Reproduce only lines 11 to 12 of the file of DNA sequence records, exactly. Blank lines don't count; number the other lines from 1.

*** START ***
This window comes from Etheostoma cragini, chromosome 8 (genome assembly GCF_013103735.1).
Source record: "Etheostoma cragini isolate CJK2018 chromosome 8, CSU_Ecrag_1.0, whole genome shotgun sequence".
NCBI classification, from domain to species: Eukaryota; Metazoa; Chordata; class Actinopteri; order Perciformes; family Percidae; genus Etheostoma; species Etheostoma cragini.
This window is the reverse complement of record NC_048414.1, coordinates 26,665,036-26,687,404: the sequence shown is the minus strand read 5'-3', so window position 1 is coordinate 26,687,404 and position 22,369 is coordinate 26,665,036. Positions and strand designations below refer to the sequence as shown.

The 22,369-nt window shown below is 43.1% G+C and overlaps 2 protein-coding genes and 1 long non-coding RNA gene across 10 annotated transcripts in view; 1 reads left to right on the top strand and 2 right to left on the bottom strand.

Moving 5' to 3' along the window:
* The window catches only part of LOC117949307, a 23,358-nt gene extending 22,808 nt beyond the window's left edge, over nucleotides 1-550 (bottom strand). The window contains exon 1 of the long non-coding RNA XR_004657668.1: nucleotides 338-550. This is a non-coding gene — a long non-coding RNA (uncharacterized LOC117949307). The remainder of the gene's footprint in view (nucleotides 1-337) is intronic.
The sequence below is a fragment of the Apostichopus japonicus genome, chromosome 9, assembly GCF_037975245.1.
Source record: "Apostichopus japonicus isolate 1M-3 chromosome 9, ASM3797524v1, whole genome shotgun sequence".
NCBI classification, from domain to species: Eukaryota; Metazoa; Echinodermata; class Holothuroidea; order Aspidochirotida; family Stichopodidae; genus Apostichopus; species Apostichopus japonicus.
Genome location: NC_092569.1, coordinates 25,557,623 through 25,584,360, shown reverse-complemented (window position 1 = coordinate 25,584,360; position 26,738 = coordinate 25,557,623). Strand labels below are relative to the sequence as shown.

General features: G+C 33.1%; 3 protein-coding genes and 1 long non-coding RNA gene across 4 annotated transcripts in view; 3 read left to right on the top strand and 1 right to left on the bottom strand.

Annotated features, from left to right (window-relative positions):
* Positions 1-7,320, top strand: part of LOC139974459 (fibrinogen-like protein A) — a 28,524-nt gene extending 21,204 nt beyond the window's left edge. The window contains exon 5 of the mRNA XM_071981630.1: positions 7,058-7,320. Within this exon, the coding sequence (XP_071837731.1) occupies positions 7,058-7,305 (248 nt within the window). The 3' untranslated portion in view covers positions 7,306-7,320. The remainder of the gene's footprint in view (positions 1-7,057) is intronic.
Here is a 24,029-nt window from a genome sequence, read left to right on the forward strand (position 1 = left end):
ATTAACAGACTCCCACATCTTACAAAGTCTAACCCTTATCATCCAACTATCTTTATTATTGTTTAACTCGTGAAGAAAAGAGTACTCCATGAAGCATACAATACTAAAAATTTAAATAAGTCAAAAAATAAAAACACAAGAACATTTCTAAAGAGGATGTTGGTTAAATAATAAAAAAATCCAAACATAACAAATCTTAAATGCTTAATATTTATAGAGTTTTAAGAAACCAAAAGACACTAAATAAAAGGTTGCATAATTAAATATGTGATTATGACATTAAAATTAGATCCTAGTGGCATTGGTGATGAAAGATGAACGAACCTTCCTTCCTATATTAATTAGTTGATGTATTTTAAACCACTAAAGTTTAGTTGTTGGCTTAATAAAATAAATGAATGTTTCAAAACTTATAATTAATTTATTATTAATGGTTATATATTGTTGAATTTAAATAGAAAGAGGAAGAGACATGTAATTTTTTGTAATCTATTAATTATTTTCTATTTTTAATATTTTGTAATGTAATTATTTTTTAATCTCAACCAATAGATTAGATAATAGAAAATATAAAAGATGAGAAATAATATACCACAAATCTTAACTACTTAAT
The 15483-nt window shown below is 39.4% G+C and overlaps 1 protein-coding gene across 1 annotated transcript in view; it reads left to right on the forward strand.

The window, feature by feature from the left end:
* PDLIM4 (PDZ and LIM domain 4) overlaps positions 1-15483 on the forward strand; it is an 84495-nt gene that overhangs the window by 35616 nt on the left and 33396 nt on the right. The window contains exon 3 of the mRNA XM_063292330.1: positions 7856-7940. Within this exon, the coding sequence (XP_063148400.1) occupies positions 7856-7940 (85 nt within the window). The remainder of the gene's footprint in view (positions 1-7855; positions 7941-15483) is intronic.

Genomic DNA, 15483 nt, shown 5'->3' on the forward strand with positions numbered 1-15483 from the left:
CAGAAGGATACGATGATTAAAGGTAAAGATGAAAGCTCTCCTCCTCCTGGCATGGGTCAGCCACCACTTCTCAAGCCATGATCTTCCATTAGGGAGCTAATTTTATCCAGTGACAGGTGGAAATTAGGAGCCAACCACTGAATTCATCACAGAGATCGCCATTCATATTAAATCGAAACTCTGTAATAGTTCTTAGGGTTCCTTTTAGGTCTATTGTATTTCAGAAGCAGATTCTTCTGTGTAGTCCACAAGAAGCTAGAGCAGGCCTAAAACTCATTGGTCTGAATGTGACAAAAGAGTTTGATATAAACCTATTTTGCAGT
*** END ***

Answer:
Genome location: NC_092569.1, coordinates 25,557,623 through 25,584,360, shown reverse-complemented (window position 1 = coordinate 25,584,360; position 26,738 = coordinate 25,557,623). Strand labels below are relative to the sequence as shown.

General features: G+C 33.1%; 3 protein-coding genes and 1 long non-coding RNA gene across 4 annotated transcripts in view; 3 read left to right on the top strand and 1 right to left on the bottom strand.